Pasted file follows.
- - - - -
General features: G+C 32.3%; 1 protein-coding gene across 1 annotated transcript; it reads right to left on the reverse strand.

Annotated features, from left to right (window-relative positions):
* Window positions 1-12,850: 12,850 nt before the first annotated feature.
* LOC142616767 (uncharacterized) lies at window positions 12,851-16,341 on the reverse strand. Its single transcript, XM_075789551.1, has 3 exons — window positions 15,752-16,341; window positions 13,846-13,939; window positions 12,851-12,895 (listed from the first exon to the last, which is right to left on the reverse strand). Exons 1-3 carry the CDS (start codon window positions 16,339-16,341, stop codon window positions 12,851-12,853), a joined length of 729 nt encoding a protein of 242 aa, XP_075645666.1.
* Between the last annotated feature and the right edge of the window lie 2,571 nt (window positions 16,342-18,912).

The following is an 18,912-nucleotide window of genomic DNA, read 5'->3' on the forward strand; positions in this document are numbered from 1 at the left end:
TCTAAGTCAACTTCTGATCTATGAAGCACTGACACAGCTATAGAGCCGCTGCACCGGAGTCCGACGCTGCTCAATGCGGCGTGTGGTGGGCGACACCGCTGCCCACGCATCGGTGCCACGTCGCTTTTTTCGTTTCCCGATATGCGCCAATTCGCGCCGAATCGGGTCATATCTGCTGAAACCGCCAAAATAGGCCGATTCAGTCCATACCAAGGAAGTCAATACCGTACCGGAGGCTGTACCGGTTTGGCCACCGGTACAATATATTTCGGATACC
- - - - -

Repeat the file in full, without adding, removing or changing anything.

General features: G+C 32.3%; 1 protein-coding gene across 1 annotated transcript; it reads right to left on the reverse strand.

Annotated features, from left to right (window-relative positions):
* Window positions 1-12,850: 12,850 nt before the first annotated feature.
* LOC142616767 (uncharacterized) lies at window positions 12,851-16,341 on the reverse strand. Its single transcript, XM_075789551.1, has 3 exons — window positions 15,752-16,341; window positions 13,846-13,939; window positions 12,851-12,895 (listed from the first exon to the last, which is right to left on the reverse strand). Exons 1-3 carry the CDS (start codon window positions 16,339-16,341, stop codon window positions 12,851-12,853), a joined length of 729 nt encoding a protein of 242 aa, XP_075645666.1.
* Between the last annotated feature and the right edge of the window lie 2,571 nt (window positions 16,342-18,912).

The following is an 18,912-nucleotide window of genomic DNA, read 5'->3' on the forward strand; positions in this document are numbered from 1 at the left end:
TCTAAGTCAACTTCTGATCTATGAAGCACTGACACAGCTATAGAGCCGCTGCACCGGAGTCCGACGCTGCTCAATGCGGCGTGTGGTGGGCGACACCGCTGCCCACGCATCGGTGCCACGTCGCTTTTTTCGTTTCCCGATATGCGCCAATTCGCGCCGAATCGGGTCATATCTGCTGAAACCGCCAAAATAGGCCGATTCAGTCCATACCAAGGAAGTCAATACCGTACCGGAGGCTGTACCGGTTTGGCCACCGGTACAATATATTTCGGATACC